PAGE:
From my figures you will get back less in equality than was put in place to begin with is this correct?

What was the original purchase price and what was percentage of the purchase price was your deposit compared to his?

I can see why he is saying what you are suggesting is unfair, in so far as he is the one who is shouldering the lose, but as your earning capacity will be lower due to young child what your suggesting doesnt seem that unreasonable.

  • dukey
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15 Apr 12 #323834 by dukey
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Its a short marriage, did you live together before you married, do you have a child from the marriage?.

If no to both then yes you should be thinking of taking what you invested, that would be the usual outcome.

Deed of separation, be careful we have another member who paid £1500 for one from a high street solicitor and she was furious to find wiki offer the same solicitor service for £139, apoplectic in fact.

To Mr solicitor who charged £1500 i hear Mexico is nice this time of year and they have no extradition treaty, book flight online and don`t turn up for work tomorrow.

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15 Apr 12 #323861 by sulkypants
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Although your not looking at pensions, I would not throw them out the pot entirely, keping them in the pot as a leverage could help you secure what you want as a settlement. Some pensions are goldplated.

mediation will ask that you both cough off your pension valuations, they have to.

  • Eva18
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15 Apr 12 #324031 by Eva18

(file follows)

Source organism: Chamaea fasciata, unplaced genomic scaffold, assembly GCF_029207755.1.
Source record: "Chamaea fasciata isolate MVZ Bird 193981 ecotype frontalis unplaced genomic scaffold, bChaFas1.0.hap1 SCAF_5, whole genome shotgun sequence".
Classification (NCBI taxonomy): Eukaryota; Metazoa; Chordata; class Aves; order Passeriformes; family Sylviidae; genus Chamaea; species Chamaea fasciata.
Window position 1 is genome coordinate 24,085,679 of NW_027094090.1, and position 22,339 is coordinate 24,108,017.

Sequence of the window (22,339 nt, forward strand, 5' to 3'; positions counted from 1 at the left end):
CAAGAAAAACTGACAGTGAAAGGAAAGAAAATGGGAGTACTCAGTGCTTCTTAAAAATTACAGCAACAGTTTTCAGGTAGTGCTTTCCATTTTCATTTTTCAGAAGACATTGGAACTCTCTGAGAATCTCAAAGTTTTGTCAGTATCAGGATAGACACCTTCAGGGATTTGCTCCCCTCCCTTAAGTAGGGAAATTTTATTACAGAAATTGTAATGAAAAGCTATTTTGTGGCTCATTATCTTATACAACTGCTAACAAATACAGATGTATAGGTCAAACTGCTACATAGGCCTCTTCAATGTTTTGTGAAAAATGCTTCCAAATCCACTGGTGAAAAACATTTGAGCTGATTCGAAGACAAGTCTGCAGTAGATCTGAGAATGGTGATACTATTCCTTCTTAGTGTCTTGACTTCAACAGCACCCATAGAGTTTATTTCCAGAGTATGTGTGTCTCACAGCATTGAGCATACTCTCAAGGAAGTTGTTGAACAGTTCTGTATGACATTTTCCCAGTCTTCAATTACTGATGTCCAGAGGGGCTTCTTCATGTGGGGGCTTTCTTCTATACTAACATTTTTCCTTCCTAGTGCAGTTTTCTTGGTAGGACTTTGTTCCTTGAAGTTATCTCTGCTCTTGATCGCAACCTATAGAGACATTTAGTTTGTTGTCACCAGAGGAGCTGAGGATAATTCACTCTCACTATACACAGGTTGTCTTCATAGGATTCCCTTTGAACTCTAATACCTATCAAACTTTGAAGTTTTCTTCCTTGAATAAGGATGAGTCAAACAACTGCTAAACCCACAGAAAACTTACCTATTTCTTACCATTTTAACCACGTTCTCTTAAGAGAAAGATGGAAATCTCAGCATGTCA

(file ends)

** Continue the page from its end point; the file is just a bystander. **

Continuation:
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Hi dukey, thanks for your reply yes I''m sure Mr Solicitor is in Mexico right now.

I''ve had a quote from sols who are the first ones that weren''t pushy with me and scared me off said if straightforward and we can come to agreement then £200 max and they are who would do the conveyancing too, they did it last time, so I like the idea of keeping it all together.

Yes short marriage but lived together in my house prior (short because right after we got married the DV and abuse started and I could take no more). Two years on still trying to pick up the pieces but least I''m in one piece !

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15 Apr 12 #324043 by Eva18
Reply from Eva18
Yeah, re pensions I''d already thought about using that one as a bargaining tool, but as only short marriage and I have my own pension would cost more in court fees fighting it out.

Re earning capacity thats a big one cos he earns about double to me and can do jobs for cash ad hoc I cant, when and if I move Im going to have to prob move to next village and fit my hours around school times and cant do extra work myself because of childcare, his child contact also has to fit around his irregular shifts, so I couldnt even work extra then.

Im hoping we can come to some agreement as it''s in both our interests to be able to move on.

Thanks for your replies guys. Eva x

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15 Apr 12 #324046 by sulkypants
Reply from sulkypants
Dont throw the baby out with the bathwater re your pensions some pension are much better than others....and your ages are relevant too


at mediation you will both have to supply a valuation of your pensions and the fact you have limitations about you earning capicity due to child care

Leverage is better than nothing wait until you have it in black and white from his pension company to see what his pension is worth...dont forget that that they minimise your contibution and maximise ther own while hiding assets